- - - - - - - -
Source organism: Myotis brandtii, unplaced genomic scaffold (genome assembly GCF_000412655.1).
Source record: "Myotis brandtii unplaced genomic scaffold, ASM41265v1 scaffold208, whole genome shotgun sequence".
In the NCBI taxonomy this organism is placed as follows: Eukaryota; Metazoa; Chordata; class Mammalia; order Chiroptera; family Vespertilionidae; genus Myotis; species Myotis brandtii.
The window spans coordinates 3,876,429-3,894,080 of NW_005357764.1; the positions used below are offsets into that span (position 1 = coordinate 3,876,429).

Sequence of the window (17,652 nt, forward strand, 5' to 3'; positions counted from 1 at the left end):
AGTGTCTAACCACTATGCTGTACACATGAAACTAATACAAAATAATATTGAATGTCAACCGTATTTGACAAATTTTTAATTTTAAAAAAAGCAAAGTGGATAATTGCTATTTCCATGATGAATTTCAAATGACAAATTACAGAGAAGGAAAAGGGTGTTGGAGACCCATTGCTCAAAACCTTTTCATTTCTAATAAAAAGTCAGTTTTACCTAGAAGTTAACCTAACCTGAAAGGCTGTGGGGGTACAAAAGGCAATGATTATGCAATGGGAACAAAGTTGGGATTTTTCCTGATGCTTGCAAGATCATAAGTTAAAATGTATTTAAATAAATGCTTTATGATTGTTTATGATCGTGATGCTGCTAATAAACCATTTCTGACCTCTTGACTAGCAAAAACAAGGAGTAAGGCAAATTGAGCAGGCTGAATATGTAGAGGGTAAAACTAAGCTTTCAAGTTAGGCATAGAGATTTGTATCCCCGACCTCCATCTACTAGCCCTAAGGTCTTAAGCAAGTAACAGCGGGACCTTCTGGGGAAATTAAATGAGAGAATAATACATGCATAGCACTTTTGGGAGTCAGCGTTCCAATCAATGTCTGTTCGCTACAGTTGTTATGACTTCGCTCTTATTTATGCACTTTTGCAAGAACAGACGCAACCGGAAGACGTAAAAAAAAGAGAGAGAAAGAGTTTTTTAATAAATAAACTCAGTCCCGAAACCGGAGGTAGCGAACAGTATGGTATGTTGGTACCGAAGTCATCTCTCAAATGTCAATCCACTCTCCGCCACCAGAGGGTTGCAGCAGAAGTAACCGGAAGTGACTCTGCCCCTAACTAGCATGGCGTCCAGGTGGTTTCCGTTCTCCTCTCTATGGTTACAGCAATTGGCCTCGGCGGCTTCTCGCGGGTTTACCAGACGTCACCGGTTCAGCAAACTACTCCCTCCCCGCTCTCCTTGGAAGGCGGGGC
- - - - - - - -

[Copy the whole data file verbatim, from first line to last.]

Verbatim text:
Source organism: Myotis brandtii, unplaced genomic scaffold (genome assembly GCF_000412655.1).
Source record: "Myotis brandtii unplaced genomic scaffold, ASM41265v1 scaffold208, whole genome shotgun sequence".
In the NCBI taxonomy this organism is placed as follows: Eukaryota; Metazoa; Chordata; class Mammalia; order Chiroptera; family Vespertilionidae; genus Myotis; species Myotis brandtii.
The window spans coordinates 3,876,429-3,894,080 of NW_005357764.1; the positions used below are offsets into that span (position 1 = coordinate 3,876,429).

Sequence of the window (17,652 nt, forward strand, 5' to 3'; positions counted from 1 at the left end):
AGTGTCTAACCACTATGCTGTACACATGAAACTAATACAAAATAATATTGAATGTCAACCGTATTTGACAAATTTTTAATTTTAAAAAAAGCAAAGTGGATAATTGCTATTTCCATGATGAATTTCAAATGACAAATTACAGAGAAGGAAAAGGGTGTTGGAGACCCATTGCTCAAAACCTTTTCATTTCTAATAAAAAGTCAGTTTTACCTAGAAGTTAACCTAACCTGAAAGGCTGTGGGGGTACAAAAGGCAATGATTATGCAATGGGAACAAAGTTGGGATTTTTCCTGATGCTTGCAAGATCATAAGTTAAAATGTATTTAAATAAATGCTTTATGATTGTTTATGATCGTGATGCTGCTAATAAACCATTTCTGACCTCTTGACTAGCAAAAACAAGGAGTAAGGCAAATTGAGCAGGCTGAATATGTAGAGGGTAAAACTAAGCTTTCAAGTTAGGCATAGAGATTTGTATCCCCGACCTCCATCTACTAGCCCTAAGGTCTTAAGCAAGTAACAGCGGGACCTTCTGGGGAAATTAAATGAGAGAATAATACATGCATAGCACTTTTGGGAGTCAGCGTTCCAATCAATGTCTGTTCGCTACAGTTGTTATGACTTCGCTCTTATTTATGCACTTTTGCAAGAACAGACGCAACCGGAAGACGTAAAAAAAAGAGAGAGAAAGAGTTTTTTAATAAATAAACTCAGTCCCGAAACCGGAGGTAGCGAACAGTATGGTATGTTGGTACCGAAGTCATCTCTCAAATGTCAATCCACTCTCCGCCACCAGAGGGTTGCAGCAGAAGTAACCGGAAGTGACTCTGCCCCTAACTAGCATGGCGTCCAGGTGGTTTCCGTTCTCCTCTCTATGGTTACAGCAATTGGCCTCGGCGGCTTCTCGCGGGTTTACCAGACGTCACCGGTTCAGCAAACTACTCCCTCCCCGCTCTCCTTGGAAGGCGGGGC